A report on Vermont

The Old Constitution House at Windsor, where the Constitution of Vermont was adopted on July 8, 1777
A circa 1775 flag used by the Green Mountain Boys
The gold leaf dome of the neoclassical Vermont State House (Capitol) in Montpelier
1791 Act of Congress admitting Vermont into the Union
Vermont in 1827. The county boundaries have since changed.
Map of Vermont showing cities, roads, and rivers
Population density of Vermont
Mount Mansfield
Western face of Camel's Hump Mountain (elevation 4079 ft).
Fall foliage at Lake Willoughby
Köppen climate types of Vermont, using 1991–2020 climate normals.
Silurian and Devonian stratigraphy of Vermont
The hermit thrush, the state bird of Vermont
A proportional representation of Vermont exports, 2020
Fall foliage seen from Hogback Mountain, Wilmington
Lake Champlain
Autumn in Vermont
Stowe Resort Village
The Lyndon Institute, a high school in Lyndon, Vermont
The University of Vermont
Old Mill, the oldest building of the university
Vermont welcome sign in Addison on Route 17 just over the New York border over the Champlain Bridge
Amtrak station in White River Junction
The Vermont Yankee Nuclear Power Plant, in Vernon
The Vermont Supreme Court's building in Montpelier
Vermont towns hold a March town meeting for voters to approve the town's budget and decide other matters. Marlboro voters meet in this building.
Senators Bernie Sanders and Patrick Leahy and Representative Peter Welch greet supporters in 2017.
Vermontasaurus sculpture in Post Mills, in 2010

State in the New England region of the United States.

- Vermont

251 related topics with Alpha

Overall

Middlebury, Vermont

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Main Street in 1908
Lithograph of Middlebury from 1886 by L.R. Burleigh with list of landmarks
Middlebury College campus
Main Street, Middlebury
Porter Medical Center
Otter Creek Falls

Middlebury is the shire town (county seat) of Addison County, Vermont, United States.

Bloomfield, Vermont

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Bloomfield is a town in Essex County, Vermont, United States.

Landsat photo of the immediate Lake Champlain region—only part of the much longer drainage basin and overall valley which reaches the Atlantic Ocean north of Nova Scotia via the St. Lawrence Seaway.

Champlain Valley

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Landsat photo of the immediate Lake Champlain region—only part of the much longer drainage basin and overall valley which reaches the Atlantic Ocean north of Nova Scotia via the St. Lawrence Seaway.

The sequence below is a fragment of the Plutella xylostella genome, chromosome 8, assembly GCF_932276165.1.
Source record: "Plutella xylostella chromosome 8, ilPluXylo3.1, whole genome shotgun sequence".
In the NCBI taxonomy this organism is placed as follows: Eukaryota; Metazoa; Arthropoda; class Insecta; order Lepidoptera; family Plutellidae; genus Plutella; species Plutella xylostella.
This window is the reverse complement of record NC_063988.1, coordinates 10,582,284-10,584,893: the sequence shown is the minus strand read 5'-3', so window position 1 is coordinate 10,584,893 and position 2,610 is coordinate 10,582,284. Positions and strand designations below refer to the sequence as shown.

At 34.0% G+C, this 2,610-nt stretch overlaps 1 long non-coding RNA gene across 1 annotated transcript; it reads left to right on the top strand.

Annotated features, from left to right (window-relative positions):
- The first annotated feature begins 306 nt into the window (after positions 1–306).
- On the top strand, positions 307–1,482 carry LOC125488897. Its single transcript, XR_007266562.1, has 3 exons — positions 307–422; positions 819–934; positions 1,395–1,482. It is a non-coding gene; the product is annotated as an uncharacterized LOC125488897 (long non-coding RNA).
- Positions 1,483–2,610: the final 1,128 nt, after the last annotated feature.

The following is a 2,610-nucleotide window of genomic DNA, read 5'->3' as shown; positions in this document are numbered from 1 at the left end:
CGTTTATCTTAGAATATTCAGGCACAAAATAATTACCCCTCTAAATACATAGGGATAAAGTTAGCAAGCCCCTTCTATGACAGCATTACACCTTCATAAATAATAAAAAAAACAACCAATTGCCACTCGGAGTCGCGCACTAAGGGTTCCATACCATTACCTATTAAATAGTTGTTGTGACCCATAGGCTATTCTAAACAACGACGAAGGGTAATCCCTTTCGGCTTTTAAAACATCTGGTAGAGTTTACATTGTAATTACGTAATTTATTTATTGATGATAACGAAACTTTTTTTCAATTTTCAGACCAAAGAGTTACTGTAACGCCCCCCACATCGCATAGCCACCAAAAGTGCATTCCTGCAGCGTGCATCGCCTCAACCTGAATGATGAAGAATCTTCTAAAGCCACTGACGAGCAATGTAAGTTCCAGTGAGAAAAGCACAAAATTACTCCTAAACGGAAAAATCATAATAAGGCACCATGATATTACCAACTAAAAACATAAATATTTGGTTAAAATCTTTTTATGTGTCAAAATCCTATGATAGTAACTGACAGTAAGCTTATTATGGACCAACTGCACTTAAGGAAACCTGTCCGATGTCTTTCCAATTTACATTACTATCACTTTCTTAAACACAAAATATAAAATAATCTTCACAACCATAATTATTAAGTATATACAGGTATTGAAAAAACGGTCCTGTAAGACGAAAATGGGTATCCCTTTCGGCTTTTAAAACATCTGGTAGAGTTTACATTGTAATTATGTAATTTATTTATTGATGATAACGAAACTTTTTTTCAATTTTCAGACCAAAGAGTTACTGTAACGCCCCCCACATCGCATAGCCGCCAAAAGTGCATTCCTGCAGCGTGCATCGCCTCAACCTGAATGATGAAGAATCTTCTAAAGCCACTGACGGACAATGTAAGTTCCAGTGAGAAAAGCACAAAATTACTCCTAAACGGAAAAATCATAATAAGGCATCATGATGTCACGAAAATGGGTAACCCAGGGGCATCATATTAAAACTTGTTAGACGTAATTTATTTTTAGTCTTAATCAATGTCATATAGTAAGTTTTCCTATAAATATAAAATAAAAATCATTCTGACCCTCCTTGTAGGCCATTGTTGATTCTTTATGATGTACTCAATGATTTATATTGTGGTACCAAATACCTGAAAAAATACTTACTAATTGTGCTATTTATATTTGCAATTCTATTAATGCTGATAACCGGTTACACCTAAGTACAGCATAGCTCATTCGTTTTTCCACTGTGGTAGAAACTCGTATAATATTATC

The Champlain Valley is a region of the United States around Lake Champlain in Vermont and New York extending north slightly into Quebec, Canada.

Current composition of justices.

Essex County, Vermont

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Current composition of justices.

Essex County is a county located in the northeastern part of the U.S. state of Vermont.

Approaching VT 100B on VT 100 in Moretown

Vermont Route 100

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Approaching VT 100B on VT 100 in Moretown

Vermont Route 100 (VT 100) is a north–south state highway in Vermont in the United States.

Collection box for the Massachusetts Anti-Slavery Society, circa 1850.

Abolitionism in the United States

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Active from the late colonial era until the American Civil War, the end of which brought about the abolition of American slavery through the Thirteenth Amendment to the United States Constitution .

Active from the late colonial era until the American Civil War, the end of which brought about the abolition of American slavery through the Thirteenth Amendment to the United States Constitution .

Collection box for the Massachusetts Anti-Slavery Society, circa 1850.
Thones Kunders's house at 5109 Germantown Avenue, where the 1688 Germantown Quaker Petition Against Slavery was written.
Samuel Sewall (1652–1730), judge who wrote The Selling of Joseph (1700) which denounced the spread of slavery in the American colonies.
Benjamin Kent, lawyer that freed a slave in America (1766)
Thomas Paine's 1775 article "African Slavery in America" was one of the first to advocate abolishing slavery and freeing slaves.
An animation showing when states and territories forbade or admitted slavery 1789–1861
Wm. Lloyd Garrison (1805–1879), publisher of the abolitionist newspaper The Liberator and one of the founders of the American Anti-Slavery Society.
Wood engraving of proslavery riot in Alton, Illinois, on 7 November 1837, which resulted in the murder of abolitionist Elijah Parish Lovejoy (1802–1837).
Lysander Spooner (1808–1887), an individualist anarchist who wrote The Unconstitutionality of Slavery (1845).